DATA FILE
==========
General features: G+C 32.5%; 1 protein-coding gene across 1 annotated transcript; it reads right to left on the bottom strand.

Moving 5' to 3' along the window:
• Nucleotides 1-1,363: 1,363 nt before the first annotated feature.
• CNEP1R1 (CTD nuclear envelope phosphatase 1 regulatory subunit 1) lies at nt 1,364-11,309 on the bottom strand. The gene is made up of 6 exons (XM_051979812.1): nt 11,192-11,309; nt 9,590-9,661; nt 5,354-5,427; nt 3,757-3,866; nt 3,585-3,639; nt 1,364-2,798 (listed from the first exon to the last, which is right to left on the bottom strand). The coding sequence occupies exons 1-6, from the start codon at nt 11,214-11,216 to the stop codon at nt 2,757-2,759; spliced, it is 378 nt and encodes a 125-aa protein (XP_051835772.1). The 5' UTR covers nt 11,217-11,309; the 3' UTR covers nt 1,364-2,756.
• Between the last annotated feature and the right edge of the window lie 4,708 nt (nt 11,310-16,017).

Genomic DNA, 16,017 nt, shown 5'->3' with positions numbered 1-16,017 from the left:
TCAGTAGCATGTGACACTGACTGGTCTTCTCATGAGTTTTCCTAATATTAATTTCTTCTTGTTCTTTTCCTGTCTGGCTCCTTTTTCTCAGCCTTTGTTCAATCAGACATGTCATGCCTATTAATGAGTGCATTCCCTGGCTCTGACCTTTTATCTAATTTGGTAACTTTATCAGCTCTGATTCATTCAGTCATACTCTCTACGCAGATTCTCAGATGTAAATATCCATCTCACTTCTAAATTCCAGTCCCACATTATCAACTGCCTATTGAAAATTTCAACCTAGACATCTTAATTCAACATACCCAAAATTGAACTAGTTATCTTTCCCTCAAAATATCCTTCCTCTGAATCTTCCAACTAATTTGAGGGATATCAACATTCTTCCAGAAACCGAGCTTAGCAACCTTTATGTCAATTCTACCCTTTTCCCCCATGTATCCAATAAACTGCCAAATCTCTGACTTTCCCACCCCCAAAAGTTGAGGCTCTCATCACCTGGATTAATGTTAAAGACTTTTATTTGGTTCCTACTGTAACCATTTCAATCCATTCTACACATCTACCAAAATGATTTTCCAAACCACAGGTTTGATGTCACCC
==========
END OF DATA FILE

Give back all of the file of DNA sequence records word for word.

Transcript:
General features: G+C 32.5%; 1 protein-coding gene across 1 annotated transcript; it reads right to left on the bottom strand.

Moving 5' to 3' along the window:
• Nucleotides 1-1,363: 1,363 nt before the first annotated feature.
• CNEP1R1 (CTD nuclear envelope phosphatase 1 regulatory subunit 1) lies at nt 1,364-11,309 on the bottom strand. The gene is made up of 6 exons (XM_051979812.1): nt 11,192-11,309; nt 9,590-9,661; nt 5,354-5,427; nt 3,757-3,866; nt 3,585-3,639; nt 1,364-2,798 (listed from the first exon to the last, which is right to left on the bottom strand). The coding sequence occupies exons 1-6, from the start codon at nt 11,214-11,216 to the stop codon at nt 2,757-2,759; spliced, it is 378 nt and encodes a 125-aa protein (XP_051835772.1). The 5' UTR covers nt 11,217-11,309; the 3' UTR covers nt 1,364-2,756.
• Between the last annotated feature and the right edge of the window lie 4,708 nt (nt 11,310-16,017).

Genomic DNA, 16,017 nt, shown 5'->3' with positions numbered 1-16,017 from the left:
TCAGTAGCATGTGACACTGACTGGTCTTCTCATGAGTTTTCCTAATATTAATTTCTTCTTGTTCTTTTCCTGTCTGGCTCCTTTTTCTCAGCCTTTGTTCAATCAGACATGTCATGCCTATTAATGAGTGCATTCCCTGGCTCTGACCTTTTATCTAATTTGGTAACTTTATCAGCTCTGATTCATTCAGTCATACTCTCTACGCAGATTCTCAGATGTAAATATCCATCTCACTTCTAAATTCCAGTCCCACATTATCAACTGCCTATTGAAAATTTCAACCTAGACATCTTAATTCAACATACCCAAAATTGAACTAGTTATCTTTCCCTCAAAATATCCTTCCTCTGAATCTTCCAACTAATTTGAGGGATATCAACATTCTTCCAGAAACCGAGCTTAGCAACCTTTATGTCAATTCTACCCTTTTCCCCCATGTATCCAATAAACTGCCAAATCTCTGACTTTCCCACCCCCAAAAGTTGAGGCTCTCATCACCTGGATTAATGTTAAAGACTTTTATTTGGTTCCTACTGTAACCATTTCAATCCATTCTACACATCTACCAAAATGATTTTCCAAACCACAGGTTTGATGTCACCC